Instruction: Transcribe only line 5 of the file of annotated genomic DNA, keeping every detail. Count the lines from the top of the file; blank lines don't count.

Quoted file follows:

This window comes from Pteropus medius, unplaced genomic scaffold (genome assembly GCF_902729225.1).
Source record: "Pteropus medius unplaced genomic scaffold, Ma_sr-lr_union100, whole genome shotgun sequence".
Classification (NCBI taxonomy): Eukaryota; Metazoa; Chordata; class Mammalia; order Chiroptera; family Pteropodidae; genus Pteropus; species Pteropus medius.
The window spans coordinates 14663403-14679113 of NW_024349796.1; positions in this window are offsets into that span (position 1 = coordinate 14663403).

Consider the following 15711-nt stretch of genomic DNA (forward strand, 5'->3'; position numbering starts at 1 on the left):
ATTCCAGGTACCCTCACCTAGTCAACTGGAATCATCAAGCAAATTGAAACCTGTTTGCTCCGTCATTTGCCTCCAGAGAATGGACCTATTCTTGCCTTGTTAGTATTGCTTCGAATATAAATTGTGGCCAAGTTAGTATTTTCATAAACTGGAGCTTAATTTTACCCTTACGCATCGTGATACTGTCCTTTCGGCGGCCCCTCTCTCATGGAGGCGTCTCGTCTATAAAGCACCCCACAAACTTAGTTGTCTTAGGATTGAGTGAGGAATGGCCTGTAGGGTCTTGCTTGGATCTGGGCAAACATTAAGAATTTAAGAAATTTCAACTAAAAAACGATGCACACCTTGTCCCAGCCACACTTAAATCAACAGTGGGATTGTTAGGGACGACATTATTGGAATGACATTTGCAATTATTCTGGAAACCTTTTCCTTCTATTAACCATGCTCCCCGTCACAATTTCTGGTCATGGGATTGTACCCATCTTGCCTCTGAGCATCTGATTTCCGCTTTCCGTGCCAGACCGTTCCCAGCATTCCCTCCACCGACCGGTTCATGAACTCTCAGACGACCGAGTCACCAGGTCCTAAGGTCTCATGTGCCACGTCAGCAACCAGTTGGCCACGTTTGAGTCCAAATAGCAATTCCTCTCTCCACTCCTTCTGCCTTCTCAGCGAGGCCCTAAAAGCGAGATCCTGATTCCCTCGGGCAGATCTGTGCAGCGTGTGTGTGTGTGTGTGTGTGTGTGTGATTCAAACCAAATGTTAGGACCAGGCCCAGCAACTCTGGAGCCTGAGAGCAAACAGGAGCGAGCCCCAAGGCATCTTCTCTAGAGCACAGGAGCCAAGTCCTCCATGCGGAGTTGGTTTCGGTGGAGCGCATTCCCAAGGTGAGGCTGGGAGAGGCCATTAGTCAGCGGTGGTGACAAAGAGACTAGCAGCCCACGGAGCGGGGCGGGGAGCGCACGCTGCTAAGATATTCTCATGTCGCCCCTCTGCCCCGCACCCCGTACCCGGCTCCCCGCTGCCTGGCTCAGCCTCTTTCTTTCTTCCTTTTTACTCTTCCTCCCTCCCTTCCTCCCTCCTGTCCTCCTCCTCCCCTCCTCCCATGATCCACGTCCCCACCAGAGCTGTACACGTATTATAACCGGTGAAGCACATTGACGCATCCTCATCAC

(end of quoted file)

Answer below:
Consider the following 15711-nt stretch of genomic DNA (forward strand, 5'->3'; position numbering starts at 1 on the left):